Saturday, 16 March 2013
The Bear Went Over the Mountain: Soviet Combat Tactics in Afghanistan - Lester Grau
The Country must have a large and efficient Army, one capable of meeting the enemy abroad, or they must expect to meet him at home.
Title: The Bear Went Over the Mountain: Soviet Combat Tactics in Afghanistan
Author: Lester W Grau
Publisher: National Defence University Press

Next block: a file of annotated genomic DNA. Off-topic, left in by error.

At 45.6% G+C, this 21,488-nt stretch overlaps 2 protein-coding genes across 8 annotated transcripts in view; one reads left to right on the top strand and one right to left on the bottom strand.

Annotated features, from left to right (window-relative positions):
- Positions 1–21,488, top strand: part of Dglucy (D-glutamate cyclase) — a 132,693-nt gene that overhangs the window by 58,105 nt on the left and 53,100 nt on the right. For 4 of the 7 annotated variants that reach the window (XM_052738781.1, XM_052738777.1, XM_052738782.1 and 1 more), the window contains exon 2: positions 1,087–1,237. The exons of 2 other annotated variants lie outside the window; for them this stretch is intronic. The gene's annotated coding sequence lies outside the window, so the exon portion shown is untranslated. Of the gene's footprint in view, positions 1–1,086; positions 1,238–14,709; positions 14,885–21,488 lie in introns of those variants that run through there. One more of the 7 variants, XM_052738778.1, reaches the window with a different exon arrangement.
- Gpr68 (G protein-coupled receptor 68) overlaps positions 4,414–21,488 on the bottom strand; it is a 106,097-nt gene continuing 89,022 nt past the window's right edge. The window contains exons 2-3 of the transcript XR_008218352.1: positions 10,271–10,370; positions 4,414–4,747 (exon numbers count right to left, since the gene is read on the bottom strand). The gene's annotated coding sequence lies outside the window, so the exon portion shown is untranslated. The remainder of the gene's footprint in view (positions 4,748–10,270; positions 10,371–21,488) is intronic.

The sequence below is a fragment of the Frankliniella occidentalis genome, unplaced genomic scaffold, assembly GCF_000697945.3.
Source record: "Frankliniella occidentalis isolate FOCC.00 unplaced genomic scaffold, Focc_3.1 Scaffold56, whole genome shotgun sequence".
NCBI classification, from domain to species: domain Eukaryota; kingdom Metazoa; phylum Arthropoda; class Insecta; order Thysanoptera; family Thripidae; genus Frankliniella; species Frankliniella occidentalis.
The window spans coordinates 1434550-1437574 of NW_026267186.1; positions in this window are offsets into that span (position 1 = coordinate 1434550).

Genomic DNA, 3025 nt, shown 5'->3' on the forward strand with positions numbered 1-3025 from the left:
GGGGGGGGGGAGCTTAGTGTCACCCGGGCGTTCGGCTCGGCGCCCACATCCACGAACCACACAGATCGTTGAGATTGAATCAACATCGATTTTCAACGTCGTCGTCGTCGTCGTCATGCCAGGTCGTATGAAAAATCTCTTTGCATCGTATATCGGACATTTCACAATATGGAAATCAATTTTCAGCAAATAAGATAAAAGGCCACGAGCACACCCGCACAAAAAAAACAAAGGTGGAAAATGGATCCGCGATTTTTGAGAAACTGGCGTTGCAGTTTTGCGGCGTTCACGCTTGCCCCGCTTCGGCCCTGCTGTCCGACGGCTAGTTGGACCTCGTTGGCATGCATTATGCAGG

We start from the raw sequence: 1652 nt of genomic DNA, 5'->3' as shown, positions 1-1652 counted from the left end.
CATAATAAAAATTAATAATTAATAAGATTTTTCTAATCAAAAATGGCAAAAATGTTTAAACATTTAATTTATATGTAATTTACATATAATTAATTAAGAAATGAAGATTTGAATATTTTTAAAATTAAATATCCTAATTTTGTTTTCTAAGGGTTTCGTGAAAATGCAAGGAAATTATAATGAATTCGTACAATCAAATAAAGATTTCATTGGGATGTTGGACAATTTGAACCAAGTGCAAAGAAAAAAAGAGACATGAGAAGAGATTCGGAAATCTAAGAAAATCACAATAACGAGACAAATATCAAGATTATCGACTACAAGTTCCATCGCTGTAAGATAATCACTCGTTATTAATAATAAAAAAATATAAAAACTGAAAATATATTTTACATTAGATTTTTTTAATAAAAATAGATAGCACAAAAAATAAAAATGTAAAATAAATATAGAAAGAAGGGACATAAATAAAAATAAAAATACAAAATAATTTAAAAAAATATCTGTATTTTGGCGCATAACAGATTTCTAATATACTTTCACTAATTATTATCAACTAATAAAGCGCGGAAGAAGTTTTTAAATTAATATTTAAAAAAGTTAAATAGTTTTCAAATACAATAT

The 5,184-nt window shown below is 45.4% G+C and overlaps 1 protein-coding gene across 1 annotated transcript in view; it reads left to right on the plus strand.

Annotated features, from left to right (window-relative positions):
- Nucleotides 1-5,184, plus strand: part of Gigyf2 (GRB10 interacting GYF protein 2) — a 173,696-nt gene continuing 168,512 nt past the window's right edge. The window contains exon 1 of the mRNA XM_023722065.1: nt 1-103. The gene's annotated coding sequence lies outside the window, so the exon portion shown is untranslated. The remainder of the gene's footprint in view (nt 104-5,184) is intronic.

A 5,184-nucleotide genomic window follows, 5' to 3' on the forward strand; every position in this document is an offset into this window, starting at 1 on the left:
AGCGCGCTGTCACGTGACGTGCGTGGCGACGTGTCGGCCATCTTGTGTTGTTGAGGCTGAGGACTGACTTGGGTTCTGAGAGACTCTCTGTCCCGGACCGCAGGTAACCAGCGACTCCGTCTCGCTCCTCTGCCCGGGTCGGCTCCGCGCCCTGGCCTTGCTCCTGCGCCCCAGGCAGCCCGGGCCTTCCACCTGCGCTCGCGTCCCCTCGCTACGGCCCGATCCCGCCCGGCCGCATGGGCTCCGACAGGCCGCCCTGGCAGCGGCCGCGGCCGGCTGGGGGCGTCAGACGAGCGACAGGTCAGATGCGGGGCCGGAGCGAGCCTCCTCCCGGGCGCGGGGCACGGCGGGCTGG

Content: This detailed analysis of the methods utilized by the Soviets during their operations in Afghanistan between 1979 and 1989 represents for the West insight into the challenges faced by Soviet forces as they came to grips with a heretofore unknown style of enemy. The statistics speak for themselves. By the time of their evacuation from Afghanistan approximately 620,000 Soviet had served in-country. They suffered casualties in the range of 13,833 dead and 469,685 sick and wounded (a fully 73 percent of their overall forces); of even greater significance is the fact that of the 415,932 who fell victim to disease, 115,308 suffered from infectious hepatitis and 31,080 from typhoid fever. They lost 118 jets, 333 helicopters, 147 tanks, 1314 armoured personnel carriers, 433 artillery pieces, 510 engineering vehicle and 11, 369 trucks. Recognizing the degree to which the military’s tactics, capabilities and operating procedures were inadequate, the Frunze Academy (Soviet Senior Staff College) commissioned a study to address these shortfalls. Drawing on the experiences of platoon, battalion, staff and advisory officers, a series of vignettes outlining different situations were drafted. These vignettes, complete with maps, were extremely frank and honest; outlining successes and failures in contacts with the Afghans. Each was followed by an analysis by Frunze Academy staff. As a training document this book is invaluable for any who are potentially going to be operating in environments where asymmetric warfare may be encountered.